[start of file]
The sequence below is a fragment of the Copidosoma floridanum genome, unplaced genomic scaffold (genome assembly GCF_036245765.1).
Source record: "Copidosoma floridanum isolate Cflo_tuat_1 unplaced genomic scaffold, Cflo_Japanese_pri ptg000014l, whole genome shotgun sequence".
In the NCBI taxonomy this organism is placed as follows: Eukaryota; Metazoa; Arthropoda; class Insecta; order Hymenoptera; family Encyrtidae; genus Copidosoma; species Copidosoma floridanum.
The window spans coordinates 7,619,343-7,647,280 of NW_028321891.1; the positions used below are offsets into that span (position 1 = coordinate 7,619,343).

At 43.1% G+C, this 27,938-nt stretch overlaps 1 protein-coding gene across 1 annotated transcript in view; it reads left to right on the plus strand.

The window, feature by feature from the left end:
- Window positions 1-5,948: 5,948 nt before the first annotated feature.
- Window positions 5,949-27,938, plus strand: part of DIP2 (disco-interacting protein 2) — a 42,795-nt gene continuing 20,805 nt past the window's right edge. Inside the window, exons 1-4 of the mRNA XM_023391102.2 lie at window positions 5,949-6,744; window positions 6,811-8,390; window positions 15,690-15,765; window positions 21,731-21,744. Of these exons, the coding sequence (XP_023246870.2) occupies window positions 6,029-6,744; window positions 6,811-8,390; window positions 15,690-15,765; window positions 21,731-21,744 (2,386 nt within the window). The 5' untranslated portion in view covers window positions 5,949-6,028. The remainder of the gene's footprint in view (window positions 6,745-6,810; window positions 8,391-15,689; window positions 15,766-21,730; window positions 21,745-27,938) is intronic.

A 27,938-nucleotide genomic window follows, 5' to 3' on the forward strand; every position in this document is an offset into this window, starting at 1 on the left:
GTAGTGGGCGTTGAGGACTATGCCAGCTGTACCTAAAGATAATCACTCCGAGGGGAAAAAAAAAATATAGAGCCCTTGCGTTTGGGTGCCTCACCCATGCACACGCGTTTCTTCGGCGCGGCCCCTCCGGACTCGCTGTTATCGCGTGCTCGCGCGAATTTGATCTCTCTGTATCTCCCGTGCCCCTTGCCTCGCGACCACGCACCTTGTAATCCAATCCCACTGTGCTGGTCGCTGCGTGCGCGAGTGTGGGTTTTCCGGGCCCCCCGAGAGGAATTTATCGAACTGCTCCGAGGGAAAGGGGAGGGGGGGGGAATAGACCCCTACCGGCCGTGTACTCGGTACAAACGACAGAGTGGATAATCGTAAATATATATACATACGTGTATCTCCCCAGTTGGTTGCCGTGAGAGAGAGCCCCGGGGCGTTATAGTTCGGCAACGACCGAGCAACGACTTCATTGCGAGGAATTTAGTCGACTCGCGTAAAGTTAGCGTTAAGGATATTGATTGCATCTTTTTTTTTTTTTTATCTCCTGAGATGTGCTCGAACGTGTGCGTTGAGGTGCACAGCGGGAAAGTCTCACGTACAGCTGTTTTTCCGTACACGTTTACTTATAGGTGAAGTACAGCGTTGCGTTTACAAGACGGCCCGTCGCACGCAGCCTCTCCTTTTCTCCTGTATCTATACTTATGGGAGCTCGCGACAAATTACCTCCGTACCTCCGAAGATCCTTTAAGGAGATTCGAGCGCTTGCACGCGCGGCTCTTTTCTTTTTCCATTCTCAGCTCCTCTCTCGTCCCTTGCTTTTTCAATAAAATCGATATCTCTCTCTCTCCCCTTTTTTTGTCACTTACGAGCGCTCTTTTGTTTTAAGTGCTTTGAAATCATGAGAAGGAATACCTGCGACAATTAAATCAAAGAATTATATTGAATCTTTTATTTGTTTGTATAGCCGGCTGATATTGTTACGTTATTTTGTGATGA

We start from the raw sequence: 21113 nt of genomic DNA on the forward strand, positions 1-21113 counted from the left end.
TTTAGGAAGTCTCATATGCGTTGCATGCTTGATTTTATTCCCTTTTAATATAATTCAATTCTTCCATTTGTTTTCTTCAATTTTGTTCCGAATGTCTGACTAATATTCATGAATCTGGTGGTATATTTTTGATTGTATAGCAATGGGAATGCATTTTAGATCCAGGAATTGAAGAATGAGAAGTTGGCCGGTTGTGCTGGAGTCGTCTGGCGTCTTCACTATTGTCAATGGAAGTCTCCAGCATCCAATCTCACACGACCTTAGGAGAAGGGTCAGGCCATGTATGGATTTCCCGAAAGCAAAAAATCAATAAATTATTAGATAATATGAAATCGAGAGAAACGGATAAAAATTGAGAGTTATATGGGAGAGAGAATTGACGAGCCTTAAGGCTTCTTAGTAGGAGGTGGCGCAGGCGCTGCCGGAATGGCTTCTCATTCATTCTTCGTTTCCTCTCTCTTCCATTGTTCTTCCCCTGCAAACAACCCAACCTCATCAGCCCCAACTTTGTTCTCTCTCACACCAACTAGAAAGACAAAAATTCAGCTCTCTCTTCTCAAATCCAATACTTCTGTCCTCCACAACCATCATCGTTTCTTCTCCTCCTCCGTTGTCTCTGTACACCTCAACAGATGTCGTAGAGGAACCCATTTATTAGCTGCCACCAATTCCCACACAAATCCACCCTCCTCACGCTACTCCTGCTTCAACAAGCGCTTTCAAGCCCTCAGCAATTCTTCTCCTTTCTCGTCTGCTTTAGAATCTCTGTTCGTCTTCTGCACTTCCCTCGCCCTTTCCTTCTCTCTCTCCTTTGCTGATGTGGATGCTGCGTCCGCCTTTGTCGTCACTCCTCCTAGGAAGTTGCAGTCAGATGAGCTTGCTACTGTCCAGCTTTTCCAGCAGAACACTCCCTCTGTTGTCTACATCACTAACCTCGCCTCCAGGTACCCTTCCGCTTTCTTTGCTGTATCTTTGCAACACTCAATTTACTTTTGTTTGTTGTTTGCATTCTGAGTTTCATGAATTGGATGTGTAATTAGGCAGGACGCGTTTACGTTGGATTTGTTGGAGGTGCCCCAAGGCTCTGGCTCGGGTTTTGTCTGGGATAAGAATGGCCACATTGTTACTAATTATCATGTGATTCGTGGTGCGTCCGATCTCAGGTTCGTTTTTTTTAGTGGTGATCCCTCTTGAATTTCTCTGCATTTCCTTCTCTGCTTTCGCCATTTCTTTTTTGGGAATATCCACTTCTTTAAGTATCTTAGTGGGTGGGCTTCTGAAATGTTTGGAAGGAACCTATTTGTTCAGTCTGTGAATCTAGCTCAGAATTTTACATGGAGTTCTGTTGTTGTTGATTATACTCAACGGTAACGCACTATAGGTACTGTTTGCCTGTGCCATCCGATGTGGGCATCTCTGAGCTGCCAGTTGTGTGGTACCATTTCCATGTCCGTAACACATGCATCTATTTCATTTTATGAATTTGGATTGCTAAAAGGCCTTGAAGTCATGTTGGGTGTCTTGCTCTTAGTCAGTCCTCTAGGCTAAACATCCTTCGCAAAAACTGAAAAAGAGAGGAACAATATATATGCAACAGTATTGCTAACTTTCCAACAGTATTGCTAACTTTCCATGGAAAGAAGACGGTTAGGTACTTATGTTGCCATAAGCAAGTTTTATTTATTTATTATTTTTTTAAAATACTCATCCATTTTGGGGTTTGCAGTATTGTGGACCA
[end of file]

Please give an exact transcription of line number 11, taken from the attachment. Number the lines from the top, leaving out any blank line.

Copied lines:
We start from the raw sequence: 21113 nt of genomic DNA on the forward strand, positions 1-21113 counted from the left end.